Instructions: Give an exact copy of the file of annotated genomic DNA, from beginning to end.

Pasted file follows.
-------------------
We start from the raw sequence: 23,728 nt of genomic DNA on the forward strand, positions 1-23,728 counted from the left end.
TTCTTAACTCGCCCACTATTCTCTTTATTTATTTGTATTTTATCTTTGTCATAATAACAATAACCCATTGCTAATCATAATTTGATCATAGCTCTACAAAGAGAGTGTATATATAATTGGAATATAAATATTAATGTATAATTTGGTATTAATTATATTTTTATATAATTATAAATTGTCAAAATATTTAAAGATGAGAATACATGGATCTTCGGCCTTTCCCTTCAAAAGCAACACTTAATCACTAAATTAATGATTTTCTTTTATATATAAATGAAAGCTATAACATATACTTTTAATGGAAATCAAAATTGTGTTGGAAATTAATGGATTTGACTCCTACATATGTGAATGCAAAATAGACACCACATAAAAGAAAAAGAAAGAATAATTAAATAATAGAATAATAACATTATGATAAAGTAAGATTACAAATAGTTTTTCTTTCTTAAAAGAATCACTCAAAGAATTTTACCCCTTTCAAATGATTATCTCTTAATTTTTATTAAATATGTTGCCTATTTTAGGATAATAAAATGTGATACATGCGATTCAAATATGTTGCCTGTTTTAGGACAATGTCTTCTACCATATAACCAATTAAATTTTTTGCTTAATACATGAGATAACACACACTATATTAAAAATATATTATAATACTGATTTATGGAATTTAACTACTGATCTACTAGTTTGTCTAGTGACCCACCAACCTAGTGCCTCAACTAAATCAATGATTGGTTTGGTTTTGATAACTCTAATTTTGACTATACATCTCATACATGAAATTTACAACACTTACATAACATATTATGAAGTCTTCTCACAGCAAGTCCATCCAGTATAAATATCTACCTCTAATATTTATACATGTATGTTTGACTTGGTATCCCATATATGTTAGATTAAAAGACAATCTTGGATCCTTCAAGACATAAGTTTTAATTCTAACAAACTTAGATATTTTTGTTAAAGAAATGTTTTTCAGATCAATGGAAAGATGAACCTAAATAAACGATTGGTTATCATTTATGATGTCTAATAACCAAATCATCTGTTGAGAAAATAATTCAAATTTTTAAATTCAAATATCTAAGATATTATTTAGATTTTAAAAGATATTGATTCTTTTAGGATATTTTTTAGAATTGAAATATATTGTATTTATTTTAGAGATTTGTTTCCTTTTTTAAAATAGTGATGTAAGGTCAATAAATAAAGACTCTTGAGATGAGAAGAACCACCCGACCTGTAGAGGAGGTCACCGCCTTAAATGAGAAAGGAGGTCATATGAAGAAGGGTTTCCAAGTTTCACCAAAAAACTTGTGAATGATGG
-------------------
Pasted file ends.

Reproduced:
We start from the raw sequence: 23,728 nt of genomic DNA on the forward strand, positions 1-23,728 counted from the left end.
TTCTTAACTCGCCCACTATTCTCTTTATTTATTTGTATTTTATCTTTGTCATAATAACAATAACCCATTGCTAATCATAATTTGATCATAGCTCTACAAAGAGAGTGTATATATAATTGGAATATAAATATTAATGTATAATTTGGTATTAATTATATTTTTATATAATTATAAATTGTCAAAATATTTAAAGATGAGAATACATGGATCTTCGGCCTTTCCCTTCAAAAGCAACACTTAATCACTAAATTAATGATTTTCTTTTATATATAAATGAAAGCTATAACATATACTTTTAATGGAAATCAAAATTGTGTTGGAAATTAATGGATTTGACTCCTACATATGTGAATGCAAAATAGACACCACATAAAAGAAAAAGAAAGAATAATTAAATAATAGAATAATAACATTATGATAAAGTAAGATTACAAATAGTTTTTCTTTCTTAAAAGAATCACTCAAAGAATTTTACCCCTTTCAAATGATTATCTCTTAATTTTTATTAAATATGTTGCCTATTTTAGGATAATAAAATGTGATACATGCGATTCAAATATGTTGCCTGTTTTAGGACAATGTCTTCTACCATATAACCAATTAAATTTTTTGCTTAATACATGAGATAACACACACTATATTAAAAATATATTATAATACTGATTTATGGAATTTAACTACTGATCTACTAGTTTGTCTAGTGACCCACCAACCTAGTGCCTCAACTAAATCAATGATTGGTTTGGTTTTGATAACTCTAATTTTGACTATACATCTCATACATGAAATTTACAACACTTACATAACATATTATGAAGTCTTCTCACAGCAAGTCCATCCAGTATAAATATCTACCTCTAATATTTATACATGTATGTTTGACTTGGTATCCCATATATGTTAGATTAAAAGACAATCTTGGATCCTTCAAGACATAAGTTTTAATTCTAACAAACTTAGATATTTTTGTTAAAGAAATGTTTTTCAGATCAATGGAAAGATGAACCTAAATAAACGATTGGTTATCATTTATGATGTCTAATAACCAAATCATCTGTTGAGAAAATAATTCAAATTTTTAAATTCAAATATCTAAGATATTATTTAGATTTTAAAAGATATTGATTCTTTTAGGATATTTTTTAGAATTGAAATATATTGTATTTATTTTAGAGATTTGTTTCCTTTTTTAAAATAGTGATGTAAGGTCAATAAATAAAGACTCTTGAGATGAGAAGAACCACCCGACCTGTAGAGGAGGTCACCGCCTTAAATGAGAAAGGAGGTCATATGAAGAAGGGTTTCCAAGTTTCACCAAAAAACTTGTGAATGATGG